The price increases come as gasoline inventory also increases with a 1.3 million bbl build. Sitting at 52.7 million bbl of gasoline inventory and given its proximity to the Gulf Coast, the Great Lakes and Central states region could be tapped to help alleviate the tightness of supplies in Texas and surrounding areas caused by Harvey.

Mid-Atlantic and Northeast

Gas prices are relatively stable throughout the region, with the exception of increases in Washington, D.C. (+4 cents) and North Carolina (+3 cents) and decreases in Delaware (-2 cents) and West Virginia (-1 cent) on the week.

The bulk of the region’s flat prices derives from the latest Energy Information Administration (EIA) report showing that gasoline inventories in the Mid-Atlantic and Northeast declined by 1.8 million bbl for the week ending August 18. Total stocks on hand now sit at 63 million bbl, more than 6 million bbl lower than year-ago levels and 3.7 million bbl higher than the running five-year average for this week. With stocks below year-ago levels, prices indicate that demand has not increased dramatically during the last weeks of summer and supply is meeting current need. However, stocks could drop and prices may increase in the week ahead depending on Harvey’s impact on the ability of several Gulf Coast refineries’ to return to operational status.

Oil market dynamics

At the end of last week, the price per barrel of West Texas Intermediate remained below $50 – settling at $47.87. On Monday morning, prices began to fall as news of refinery closings due to Tropical Storm Harvey began to influence the market. Refinery closings signal that less oil will likely be consumed as catastrophic flooding persists in the region, and assessments of damage to energy infrastructure assets are stalled until conditions improve. All of this uncertainty has made the market jittery.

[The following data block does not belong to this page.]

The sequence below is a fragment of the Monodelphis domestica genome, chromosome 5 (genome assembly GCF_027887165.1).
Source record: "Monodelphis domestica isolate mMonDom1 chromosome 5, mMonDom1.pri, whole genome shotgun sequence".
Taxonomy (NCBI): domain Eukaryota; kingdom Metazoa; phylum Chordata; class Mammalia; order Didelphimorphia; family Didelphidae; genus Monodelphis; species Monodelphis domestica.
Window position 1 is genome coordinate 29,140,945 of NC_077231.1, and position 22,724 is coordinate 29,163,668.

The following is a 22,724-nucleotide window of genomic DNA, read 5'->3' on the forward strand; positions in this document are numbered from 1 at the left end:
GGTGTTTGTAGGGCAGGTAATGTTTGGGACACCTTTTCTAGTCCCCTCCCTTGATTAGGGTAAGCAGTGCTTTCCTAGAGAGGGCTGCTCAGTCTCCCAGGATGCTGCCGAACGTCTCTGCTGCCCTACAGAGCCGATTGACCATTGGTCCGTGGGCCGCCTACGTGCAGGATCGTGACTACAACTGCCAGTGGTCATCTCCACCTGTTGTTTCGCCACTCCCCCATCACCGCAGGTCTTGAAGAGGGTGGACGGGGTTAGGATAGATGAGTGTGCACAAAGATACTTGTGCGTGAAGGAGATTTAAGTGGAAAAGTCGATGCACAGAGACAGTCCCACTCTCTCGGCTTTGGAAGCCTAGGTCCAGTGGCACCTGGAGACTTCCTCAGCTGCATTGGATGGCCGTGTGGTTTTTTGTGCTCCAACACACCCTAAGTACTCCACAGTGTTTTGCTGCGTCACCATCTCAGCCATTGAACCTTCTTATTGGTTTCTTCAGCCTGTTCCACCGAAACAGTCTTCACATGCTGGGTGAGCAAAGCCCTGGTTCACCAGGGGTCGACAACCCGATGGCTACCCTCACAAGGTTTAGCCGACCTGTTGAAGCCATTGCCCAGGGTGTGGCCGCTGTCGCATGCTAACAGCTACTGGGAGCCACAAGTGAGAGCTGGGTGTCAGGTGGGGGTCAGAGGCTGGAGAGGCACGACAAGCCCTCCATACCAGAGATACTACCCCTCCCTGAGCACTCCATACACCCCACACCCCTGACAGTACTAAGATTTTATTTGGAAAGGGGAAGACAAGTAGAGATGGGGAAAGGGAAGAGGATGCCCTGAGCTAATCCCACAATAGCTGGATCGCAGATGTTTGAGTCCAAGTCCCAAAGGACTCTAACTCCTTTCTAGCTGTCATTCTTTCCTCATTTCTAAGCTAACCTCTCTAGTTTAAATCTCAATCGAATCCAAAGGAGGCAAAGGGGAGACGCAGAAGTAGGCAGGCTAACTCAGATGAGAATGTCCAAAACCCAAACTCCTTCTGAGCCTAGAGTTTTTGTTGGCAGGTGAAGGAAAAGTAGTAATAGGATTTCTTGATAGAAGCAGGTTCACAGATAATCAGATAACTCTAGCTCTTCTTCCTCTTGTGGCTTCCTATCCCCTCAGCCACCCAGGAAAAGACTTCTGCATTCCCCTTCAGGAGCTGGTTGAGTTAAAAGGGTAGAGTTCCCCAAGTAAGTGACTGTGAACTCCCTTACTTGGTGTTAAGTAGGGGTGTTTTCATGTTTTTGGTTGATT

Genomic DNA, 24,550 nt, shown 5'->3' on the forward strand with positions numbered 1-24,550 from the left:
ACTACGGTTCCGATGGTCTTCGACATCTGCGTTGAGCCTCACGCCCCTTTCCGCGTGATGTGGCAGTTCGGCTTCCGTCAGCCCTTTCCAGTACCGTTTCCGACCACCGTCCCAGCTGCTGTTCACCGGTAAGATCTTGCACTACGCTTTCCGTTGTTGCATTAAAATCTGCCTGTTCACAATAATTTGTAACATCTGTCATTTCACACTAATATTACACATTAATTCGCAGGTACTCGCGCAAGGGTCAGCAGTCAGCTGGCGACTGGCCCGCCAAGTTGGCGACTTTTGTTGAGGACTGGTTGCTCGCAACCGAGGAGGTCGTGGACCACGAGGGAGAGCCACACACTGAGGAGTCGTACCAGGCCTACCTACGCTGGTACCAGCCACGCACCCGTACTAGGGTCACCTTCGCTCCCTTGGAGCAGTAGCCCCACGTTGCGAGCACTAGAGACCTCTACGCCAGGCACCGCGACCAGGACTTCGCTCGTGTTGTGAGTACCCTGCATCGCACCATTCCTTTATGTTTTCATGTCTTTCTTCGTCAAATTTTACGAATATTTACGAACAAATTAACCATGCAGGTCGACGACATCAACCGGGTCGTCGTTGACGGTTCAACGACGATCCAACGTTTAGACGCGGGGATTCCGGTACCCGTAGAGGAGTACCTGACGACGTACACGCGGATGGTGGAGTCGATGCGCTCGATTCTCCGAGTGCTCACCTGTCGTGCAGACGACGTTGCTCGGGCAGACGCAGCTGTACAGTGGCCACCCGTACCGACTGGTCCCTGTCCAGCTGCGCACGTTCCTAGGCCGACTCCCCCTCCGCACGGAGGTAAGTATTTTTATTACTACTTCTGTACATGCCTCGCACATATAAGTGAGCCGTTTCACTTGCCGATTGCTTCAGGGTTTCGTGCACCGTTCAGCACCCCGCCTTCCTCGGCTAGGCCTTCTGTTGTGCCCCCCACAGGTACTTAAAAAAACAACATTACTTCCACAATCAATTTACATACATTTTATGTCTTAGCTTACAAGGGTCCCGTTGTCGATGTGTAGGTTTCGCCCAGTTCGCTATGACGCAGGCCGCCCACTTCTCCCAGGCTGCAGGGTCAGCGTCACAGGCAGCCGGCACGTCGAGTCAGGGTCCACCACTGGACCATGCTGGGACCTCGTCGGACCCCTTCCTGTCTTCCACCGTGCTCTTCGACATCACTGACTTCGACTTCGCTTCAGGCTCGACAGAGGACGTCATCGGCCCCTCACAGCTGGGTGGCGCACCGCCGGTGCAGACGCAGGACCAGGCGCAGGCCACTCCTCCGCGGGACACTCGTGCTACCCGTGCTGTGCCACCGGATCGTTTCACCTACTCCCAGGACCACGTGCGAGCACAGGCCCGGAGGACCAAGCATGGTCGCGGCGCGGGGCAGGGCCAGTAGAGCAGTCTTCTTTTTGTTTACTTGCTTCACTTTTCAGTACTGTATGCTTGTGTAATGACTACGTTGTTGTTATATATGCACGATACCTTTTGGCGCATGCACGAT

EIA data released last week showed that crude oil inventories dropped by an additional 3.3 million bbl. The continued decline in crude oil has been largely tied to strong refining operations as gross inputs refineries across the U.S. have topped 17 million b/d every week going back to mid-April. However, this trend could change due to refinery closures and reduced operations due to Harvey. As the emergency situation evolves, refiners in other regions, additional imports and alternative transportation routes may be needed to fill any gaps in meeting demand during the aftermath of the storm – all of which could tighten supply and add extra costs to getting gasoline to the pump.

Moreover, according to Baker Hughes, Inc., active oil rigs are down by four, standing at 759 as of last week. Fewer active rigs — coupled with crude oil output being currently reduced by more than 21 percent in the Gulf of Mexico due to the storm — could be a recipe for oil prices to jump throughout the week. However, any price jumps will be linked with matching demand estimates, which could signal a dramatic decline based on the storm.